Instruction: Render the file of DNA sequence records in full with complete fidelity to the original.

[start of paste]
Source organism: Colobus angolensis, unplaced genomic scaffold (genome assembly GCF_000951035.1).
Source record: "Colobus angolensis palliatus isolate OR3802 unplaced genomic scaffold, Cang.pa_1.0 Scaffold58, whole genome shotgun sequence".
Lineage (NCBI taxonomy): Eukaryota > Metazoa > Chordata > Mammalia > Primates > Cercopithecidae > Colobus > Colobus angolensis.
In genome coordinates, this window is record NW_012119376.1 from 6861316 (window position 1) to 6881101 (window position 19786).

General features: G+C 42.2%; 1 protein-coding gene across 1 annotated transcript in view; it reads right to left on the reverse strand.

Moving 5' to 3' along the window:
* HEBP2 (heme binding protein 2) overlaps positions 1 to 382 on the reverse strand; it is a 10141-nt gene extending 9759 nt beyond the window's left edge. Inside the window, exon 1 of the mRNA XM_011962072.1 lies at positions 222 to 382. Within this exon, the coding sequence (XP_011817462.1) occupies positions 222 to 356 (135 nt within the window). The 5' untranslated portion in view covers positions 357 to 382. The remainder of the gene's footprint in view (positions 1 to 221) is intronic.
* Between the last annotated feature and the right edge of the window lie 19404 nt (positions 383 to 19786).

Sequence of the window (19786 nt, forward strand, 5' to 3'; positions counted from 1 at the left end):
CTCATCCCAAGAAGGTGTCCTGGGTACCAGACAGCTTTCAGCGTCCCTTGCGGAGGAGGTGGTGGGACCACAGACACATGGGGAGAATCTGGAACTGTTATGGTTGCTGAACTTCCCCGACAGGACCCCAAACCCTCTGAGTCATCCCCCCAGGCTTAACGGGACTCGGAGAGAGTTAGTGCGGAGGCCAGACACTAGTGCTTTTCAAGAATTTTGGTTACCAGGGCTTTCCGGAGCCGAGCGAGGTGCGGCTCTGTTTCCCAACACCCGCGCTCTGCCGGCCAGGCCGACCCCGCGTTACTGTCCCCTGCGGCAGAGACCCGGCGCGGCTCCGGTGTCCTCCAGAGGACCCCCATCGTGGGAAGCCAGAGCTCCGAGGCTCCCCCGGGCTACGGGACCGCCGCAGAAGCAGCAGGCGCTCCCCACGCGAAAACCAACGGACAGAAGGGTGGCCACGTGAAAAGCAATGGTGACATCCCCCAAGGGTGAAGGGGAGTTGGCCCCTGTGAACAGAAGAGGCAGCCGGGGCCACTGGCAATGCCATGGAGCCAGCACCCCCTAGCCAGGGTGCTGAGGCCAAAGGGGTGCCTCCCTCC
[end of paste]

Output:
Source organism: Colobus angolensis, unplaced genomic scaffold (genome assembly GCF_000951035.1).
Source record: "Colobus angolensis palliatus isolate OR3802 unplaced genomic scaffold, Cang.pa_1.0 Scaffold58, whole genome shotgun sequence".
Lineage (NCBI taxonomy): Eukaryota > Metazoa > Chordata > Mammalia > Primates > Cercopithecidae > Colobus > Colobus angolensis.
In genome coordinates, this window is record NW_012119376.1 from 6861316 (window position 1) to 6881101 (window position 19786).

General features: G+C 42.2%; 1 protein-coding gene across 1 annotated transcript in view; it reads right to left on the reverse strand.

Moving 5' to 3' along the window:
* HEBP2 (heme binding protein 2) overlaps positions 1 to 382 on the reverse strand; it is a 10141-nt gene extending 9759 nt beyond the window's left edge. Inside the window, exon 1 of the mRNA XM_011962072.1 lies at positions 222 to 382. Within this exon, the coding sequence (XP_011817462.1) occupies positions 222 to 356 (135 nt within the window). The 5' untranslated portion in view covers positions 357 to 382. The remainder of the gene's footprint in view (positions 1 to 221) is intronic.
* Between the last annotated feature and the right edge of the window lie 19404 nt (positions 383 to 19786).

Sequence of the window (19786 nt, forward strand, 5' to 3'; positions counted from 1 at the left end):
CTCATCCCAAGAAGGTGTCCTGGGTACCAGACAGCTTTCAGCGTCCCTTGCGGAGGAGGTGGTGGGACCACAGACACATGGGGAGAATCTGGAACTGTTATGGTTGCTGAACTTCCCCGACAGGACCCCAAACCCTCTGAGTCATCCCCCCAGGCTTAACGGGACTCGGAGAGAGTTAGTGCGGAGGCCAGACACTAGTGCTTTTCAAGAATTTTGGTTACCAGGGCTTTCCGGAGCCGAGCGAGGTGCGGCTCTGTTTCCCAACACCCGCGCTCTGCCGGCCAGGCCGACCCCGCGTTACTGTCCCCTGCGGCAGAGACCCGGCGCGGCTCCGGTGTCCTCCAGAGGACCCCCATCGTGGGAAGCCAGAGCTCCGAGGCTCCCCCGGGCTACGGGACCGCCGCAGAAGCAGCAGGCGCTCCCCACGCGAAAACCAACGGACAGAAGGGTGGCCACGTGAAAAGCAATGGTGACATCCCCCAAGGGTGAAGGGGAGTTGGCCCCTGTGAACAGAAGAGGCAGCCGGGGCCACTGGCAATGCCATGGAGCCAGCACCCCCTAGCCAGGGTGCTGAGGCCAAAGGGGTGCCTCCCTCC